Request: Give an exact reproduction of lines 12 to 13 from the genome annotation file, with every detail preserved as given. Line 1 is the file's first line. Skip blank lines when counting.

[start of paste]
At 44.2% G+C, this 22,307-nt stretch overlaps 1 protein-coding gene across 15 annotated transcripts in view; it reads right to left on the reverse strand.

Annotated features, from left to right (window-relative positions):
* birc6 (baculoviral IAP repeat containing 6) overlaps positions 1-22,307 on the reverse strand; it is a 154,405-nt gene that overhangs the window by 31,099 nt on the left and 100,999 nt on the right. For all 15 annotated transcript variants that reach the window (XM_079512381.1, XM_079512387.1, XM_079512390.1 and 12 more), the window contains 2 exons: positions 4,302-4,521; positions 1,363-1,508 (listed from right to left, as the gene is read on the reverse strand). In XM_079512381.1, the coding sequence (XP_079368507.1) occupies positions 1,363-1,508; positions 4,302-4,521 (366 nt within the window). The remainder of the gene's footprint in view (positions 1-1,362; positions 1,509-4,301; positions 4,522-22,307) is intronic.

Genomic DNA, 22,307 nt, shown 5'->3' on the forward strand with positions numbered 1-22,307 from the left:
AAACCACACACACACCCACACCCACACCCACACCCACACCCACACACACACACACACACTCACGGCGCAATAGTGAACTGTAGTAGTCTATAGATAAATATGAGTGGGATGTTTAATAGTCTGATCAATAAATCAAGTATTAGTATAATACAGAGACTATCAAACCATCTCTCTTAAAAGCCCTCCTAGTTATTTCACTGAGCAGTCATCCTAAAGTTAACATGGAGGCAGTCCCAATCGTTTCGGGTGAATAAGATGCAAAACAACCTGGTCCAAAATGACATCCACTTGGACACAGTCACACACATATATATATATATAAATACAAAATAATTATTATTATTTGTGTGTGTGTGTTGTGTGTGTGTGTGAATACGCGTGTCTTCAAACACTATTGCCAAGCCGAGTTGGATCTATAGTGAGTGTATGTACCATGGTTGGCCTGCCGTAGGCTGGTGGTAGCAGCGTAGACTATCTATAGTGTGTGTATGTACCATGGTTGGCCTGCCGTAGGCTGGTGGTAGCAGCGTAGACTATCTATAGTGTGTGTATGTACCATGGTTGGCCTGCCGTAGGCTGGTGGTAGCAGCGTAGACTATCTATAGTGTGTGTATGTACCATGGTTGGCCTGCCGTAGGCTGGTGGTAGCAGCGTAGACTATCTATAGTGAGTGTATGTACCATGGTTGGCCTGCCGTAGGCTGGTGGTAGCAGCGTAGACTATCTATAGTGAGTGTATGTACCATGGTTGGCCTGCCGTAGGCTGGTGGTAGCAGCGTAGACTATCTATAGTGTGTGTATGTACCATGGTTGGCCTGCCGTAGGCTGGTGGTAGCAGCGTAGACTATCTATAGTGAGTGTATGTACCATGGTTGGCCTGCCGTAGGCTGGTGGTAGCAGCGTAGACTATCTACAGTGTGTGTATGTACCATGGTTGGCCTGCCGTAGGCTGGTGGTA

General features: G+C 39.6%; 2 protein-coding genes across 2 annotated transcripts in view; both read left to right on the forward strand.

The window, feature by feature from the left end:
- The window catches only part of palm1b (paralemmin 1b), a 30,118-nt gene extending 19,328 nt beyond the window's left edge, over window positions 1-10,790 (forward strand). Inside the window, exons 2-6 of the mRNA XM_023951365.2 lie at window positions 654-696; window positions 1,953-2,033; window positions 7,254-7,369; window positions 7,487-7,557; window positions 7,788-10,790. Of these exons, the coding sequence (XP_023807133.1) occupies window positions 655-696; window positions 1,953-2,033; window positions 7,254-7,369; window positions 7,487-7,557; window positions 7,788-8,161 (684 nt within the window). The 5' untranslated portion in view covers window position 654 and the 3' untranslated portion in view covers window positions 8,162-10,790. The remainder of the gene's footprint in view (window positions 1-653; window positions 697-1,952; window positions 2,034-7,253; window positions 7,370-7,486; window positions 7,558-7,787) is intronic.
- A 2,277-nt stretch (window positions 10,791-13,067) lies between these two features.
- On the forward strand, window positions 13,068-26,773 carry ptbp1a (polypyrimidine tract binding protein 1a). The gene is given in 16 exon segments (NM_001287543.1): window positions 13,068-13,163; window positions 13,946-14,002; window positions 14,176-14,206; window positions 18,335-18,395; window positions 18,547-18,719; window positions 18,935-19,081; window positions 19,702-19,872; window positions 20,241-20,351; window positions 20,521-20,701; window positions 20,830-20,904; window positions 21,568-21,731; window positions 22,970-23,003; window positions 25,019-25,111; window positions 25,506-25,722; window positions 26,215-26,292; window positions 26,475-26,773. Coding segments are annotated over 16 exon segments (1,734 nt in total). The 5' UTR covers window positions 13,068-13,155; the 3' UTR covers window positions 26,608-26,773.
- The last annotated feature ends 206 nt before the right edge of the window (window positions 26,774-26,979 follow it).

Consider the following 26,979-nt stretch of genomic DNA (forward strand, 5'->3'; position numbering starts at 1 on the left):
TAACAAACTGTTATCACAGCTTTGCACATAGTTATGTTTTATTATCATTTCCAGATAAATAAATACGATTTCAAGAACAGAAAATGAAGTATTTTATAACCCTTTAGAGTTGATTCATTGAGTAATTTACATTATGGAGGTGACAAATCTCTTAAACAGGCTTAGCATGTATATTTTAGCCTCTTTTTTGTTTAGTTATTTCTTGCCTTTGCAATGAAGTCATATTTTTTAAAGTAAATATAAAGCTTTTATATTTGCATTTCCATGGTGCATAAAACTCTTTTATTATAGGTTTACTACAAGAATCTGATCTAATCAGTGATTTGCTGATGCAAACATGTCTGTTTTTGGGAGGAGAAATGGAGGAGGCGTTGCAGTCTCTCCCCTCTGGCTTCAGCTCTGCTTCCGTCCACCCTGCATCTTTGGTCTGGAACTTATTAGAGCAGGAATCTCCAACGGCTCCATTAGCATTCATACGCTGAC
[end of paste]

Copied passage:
Consider the following 26,979-nt stretch of genomic DNA (forward strand, 5'->3'; position numbering starts at 1 on the left):
TAACAAACTGTTATCACAGCTTTGCACATAGTTATGTTTTATTATCATTTCCAGATAAATAAATACGATTTCAAGAACAGAAAATGAAGTATTTTATAACCCTTTAGAGTTGATTCATTGAGTAATTTACATTATGGAGGTGACAAATCTCTTAAACAGGCTTAGCATGTATATTTTAGCCTCTTTTTTGTTTAGTTATTTCTTGCCTTTGCAATGAAGTCATATTTTTTAAAGTAAATATAAAGCTTTTATATTTGCATTTCCATGGTGCATAAAACTCTTTTATTATAGGTTTACTACAAGAATCTGATCTAATCAGTGATTTGCTGATGCAAACATGTCTGTTTTTGGGAGGAGAAATGGAGGAGGCGTTGCAGTCTCTCCCCTCTGGCTTCAGCTCTGCTTCCGTCCACCCTGCATCTTTGGTCTGGAACTTATTAGAGCAGGAATCTCCAACGGCTCCATTAGCATTCATACGCTGAC